For Jozy Altidore, the 2011/12 campaign was nothing short of a breakthrough. After scoring three goals in all competitions in as many seasons, the USA striker finally lived up to his billing as a potential star in the making, finding the target 15 times in 34 outings for AZ Alkmaar.
It was a superb showing from a player who opened his MLS account aged 16 and left to join Villarreal three years later in 2008, only to be loaned out to a trio of clubs. Now with his career firmly back on track, the man with strong Haitian roots spoke to FIFA.com about his recent renaissance.
“I’ve never been in a position as comfortable as I was with AZ this season,” explained Altidore, fresh from finishing seventh-highest scorer in the Eredivisie. “At Villarreal, Nilmar and Guiseppe Rossi were ahead of me, whereas here I’m able to play at last. I’d never really had the chance to express myself, but here I’ve got that and it changes everything.
"And even more so given that the team’s attacking philosophy helps the forwards to score. I’m surrounded by very good players, so I get good service and obviously it’s easier to gain confidence in those conditions. I’m at home with AZ.”
Altidore’s attachment to the Dutch club is not hard to understand, considering how long he has waited to justify his early move across the Atlantic. In fact, he was still a minor according to American law when he opted to leave the New York Red Bulls, having made his professional debut with the side in August 2006. The junior figure in the Red Bulls’ ranks, he quickly became a fan favourite and wrote his name in MLS history by becoming the youngest player to start and score in a play-off game at 17.
The following season, he racked up nine goals, and he added another three in eight matches in his final campaign before heading to Spain. When Villarreal handed over more than €7m for his services in June 2008, his was the biggest transfer fee paid to an MLS outfit – but it has taken him four years for him to begin proving his worth.
"I’ve improved so much since I first started in Europe,” said the 22-year-old, the first US international to score in the Spanish Liga. “I’m a lot more mature today and that’s crucial in terms of better understanding and reading the game.
"I’m lucky enough to have had great coaches to help me improve, like Manuel Pellegrini and Bruce Arena. I’ve been able to take advantage of each season to learn and heed the lessons, but it was when I finally had the chance to play that I was able to express myself.”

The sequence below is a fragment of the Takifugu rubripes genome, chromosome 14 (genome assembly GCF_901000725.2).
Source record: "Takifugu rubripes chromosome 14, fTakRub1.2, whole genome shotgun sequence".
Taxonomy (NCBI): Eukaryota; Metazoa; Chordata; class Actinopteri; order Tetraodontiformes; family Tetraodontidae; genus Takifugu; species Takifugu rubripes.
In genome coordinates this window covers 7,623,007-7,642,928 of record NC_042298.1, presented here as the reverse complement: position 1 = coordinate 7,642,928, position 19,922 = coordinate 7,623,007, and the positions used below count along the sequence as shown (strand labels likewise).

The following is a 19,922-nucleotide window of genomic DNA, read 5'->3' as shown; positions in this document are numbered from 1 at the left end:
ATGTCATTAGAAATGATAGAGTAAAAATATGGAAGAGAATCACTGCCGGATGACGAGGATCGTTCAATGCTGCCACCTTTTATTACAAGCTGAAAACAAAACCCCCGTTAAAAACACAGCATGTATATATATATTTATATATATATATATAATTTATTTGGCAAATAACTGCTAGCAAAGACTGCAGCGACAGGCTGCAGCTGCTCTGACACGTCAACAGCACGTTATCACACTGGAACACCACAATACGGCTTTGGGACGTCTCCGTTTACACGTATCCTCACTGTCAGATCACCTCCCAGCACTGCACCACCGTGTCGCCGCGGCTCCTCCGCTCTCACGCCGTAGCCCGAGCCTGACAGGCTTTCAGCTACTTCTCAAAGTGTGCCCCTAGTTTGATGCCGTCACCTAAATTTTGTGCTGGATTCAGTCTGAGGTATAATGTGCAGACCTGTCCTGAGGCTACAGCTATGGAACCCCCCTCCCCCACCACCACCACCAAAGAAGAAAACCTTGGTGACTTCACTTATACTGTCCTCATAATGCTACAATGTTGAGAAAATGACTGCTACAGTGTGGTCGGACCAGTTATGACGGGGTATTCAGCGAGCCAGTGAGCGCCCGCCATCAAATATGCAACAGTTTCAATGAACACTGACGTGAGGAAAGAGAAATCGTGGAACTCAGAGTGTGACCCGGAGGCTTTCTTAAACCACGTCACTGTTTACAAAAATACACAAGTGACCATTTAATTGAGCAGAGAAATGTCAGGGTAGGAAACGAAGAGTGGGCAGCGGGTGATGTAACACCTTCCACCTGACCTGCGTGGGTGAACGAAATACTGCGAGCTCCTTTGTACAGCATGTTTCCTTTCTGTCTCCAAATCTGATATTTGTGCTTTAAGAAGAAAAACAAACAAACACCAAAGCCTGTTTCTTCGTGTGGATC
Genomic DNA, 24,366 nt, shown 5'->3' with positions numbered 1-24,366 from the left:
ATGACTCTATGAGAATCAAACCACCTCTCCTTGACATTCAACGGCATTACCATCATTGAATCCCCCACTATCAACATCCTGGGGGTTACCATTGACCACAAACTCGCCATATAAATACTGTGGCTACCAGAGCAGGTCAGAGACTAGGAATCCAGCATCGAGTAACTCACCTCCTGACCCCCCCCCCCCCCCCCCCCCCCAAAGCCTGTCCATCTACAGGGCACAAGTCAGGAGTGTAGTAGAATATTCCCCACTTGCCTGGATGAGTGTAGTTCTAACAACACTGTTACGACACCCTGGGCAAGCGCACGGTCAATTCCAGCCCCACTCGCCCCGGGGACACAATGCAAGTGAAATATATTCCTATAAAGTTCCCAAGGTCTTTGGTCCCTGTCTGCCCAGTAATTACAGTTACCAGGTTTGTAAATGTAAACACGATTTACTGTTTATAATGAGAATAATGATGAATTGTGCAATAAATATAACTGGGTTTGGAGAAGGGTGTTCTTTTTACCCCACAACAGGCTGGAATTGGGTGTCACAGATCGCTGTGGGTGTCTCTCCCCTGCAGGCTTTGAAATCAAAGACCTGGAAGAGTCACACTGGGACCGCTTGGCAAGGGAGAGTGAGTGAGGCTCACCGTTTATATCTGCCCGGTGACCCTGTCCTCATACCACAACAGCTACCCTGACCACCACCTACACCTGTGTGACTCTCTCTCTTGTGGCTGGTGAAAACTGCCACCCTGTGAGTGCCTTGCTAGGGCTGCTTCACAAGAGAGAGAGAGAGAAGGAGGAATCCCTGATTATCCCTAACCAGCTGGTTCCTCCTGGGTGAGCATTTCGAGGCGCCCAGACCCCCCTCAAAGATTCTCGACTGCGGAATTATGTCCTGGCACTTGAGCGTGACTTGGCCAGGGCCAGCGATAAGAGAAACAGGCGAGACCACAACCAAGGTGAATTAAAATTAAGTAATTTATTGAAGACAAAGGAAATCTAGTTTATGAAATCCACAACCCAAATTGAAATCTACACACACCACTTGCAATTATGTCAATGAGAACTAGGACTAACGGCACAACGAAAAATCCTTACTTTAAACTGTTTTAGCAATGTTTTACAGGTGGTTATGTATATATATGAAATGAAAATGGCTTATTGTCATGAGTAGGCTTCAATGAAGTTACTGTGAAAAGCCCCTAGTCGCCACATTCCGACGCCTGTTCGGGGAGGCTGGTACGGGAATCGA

Altidore’s trajectory on the international stage has better reflected his constant evolution, the forward representing the Stars and Stripes at the 2005 FIFA U-17 World Cup 2005 and FIFA U-20 World Cup 2007 before featuring in the Men’s Olympic Football Tournament in 2008.
Promotion to the senior team did not faze him either, and he found the net in the 2-0 win against Spain in the semi-finals of FIFA Confederations Cup 2009, a year before appearing in all four of USA's games at the 2010 FIFA World Cup South Africa™. He even served up an assist for Michael Bradley in the match against Slovenia, and hopes to continue his steady progress under Jurgen Klinsmann.
A new era for the US
"He’s brought a lot of enthusiasm for football in the United States, which the country needs to keep moving forward,” said Altidore, who has served loan spells with Xerez and Hull City. “He’s giving us a different approach. It’s new for all of us, but he’s positive all the time and that’s important for the squad. His training sessions are very different from what we’ve known before. They’re more intense as well. We’re now doing two sessions a day during our get-togethers.”
Those methods clearly look to be bearing fruit, with Altidore and Co posting four consecutive wins since their loss to France on 11 November last year – including a convincing victory away against Italy. Two weeks before their first qualifier on the road to Brazil 2014 against Antigua and Barbuda, the US are focused on winning Group A and booking their ticket to the main event in the fourth round of preliminaries.
“Whether our opponents are well-known and prestigious or not, we’ve still got the same motivation,” explained Altidore. “It’s an immense privilege to wear the national shirt and we give everything, whoever our opponents are. There’ll be no superiority complex on our side; we know what we have to do. The first thing you need to succeed is the will.”